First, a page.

# Proving that $f:U\to\mathbb{R}^n$ differentiable is an open map when $\det \operatorname{J}f(a) \neq 0$

Let $U\subset\mathbb{R}^n$ be an open set and $f:U\to\mathbb{R}^n$ a differentiable function such that $\det \operatorname{J}f(a)\neq 0\; \forall a\in U$. Prove that if $V$ is an open subset of $U$ then $f(V)$ is an open subset of $\mathbb{R}^n$

I'm not sure how could I do this, I tried to sketch a proof as follows:

Let $V$ be an open set as the problem says, I have to prove that if $a\in V$ -therefore $a$ is an interior point- then $f(a)$ is an interior point of $f(V)$.

$\det \operatorname{J}f(a)\neq 0$ implies that $f$ is smooth for every $a\in U$ and by the inverse function theorem exists $f^{-1}$ and $Y\subset\mathbb{R}^n$ in which $f^{-1}$ is continuous. Suppose $f(V)\subset Y$ is not open, therefore for some $y\in f(V)$ we have $B_{\epsilon}(y) \not\subset f(V)$ for every $\epsilon>0\;$ Since $f$ is invertible we can get $a$ with $f^{-1}$ such that $f(a) = y$ and since $V$ is open $\exists\delta>0$ such that $B_{\delta}(a)\subset V$.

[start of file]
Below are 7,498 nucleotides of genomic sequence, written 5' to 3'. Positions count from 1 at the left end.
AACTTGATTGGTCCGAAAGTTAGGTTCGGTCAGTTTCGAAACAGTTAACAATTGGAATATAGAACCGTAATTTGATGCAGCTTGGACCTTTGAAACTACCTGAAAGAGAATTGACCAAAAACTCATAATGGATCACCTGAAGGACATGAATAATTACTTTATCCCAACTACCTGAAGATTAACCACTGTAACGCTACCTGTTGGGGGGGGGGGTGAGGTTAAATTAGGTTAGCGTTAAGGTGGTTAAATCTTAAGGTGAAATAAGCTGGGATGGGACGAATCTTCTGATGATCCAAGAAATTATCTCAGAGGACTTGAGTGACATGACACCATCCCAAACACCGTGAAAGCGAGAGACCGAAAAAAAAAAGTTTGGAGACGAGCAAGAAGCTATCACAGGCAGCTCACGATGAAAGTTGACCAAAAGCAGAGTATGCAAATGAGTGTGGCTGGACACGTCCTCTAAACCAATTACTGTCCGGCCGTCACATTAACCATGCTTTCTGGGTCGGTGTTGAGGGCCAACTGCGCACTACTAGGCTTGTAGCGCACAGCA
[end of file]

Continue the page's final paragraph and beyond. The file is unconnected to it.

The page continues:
The continuity of $f^{-1}$ implies that because of the openness of $B_{\delta}(a)$ the set $f(B_{\delta}(a))$ must be open in $f(V)$ which contradicts that $B_{\epsilon}(y)\not\subset f(V)$ for every $\epsilon>0\;$.

Is this ok?

• Yep that's the idea! This proof is correct. Good job! – Sempliner Jan 21 '14 at 11:22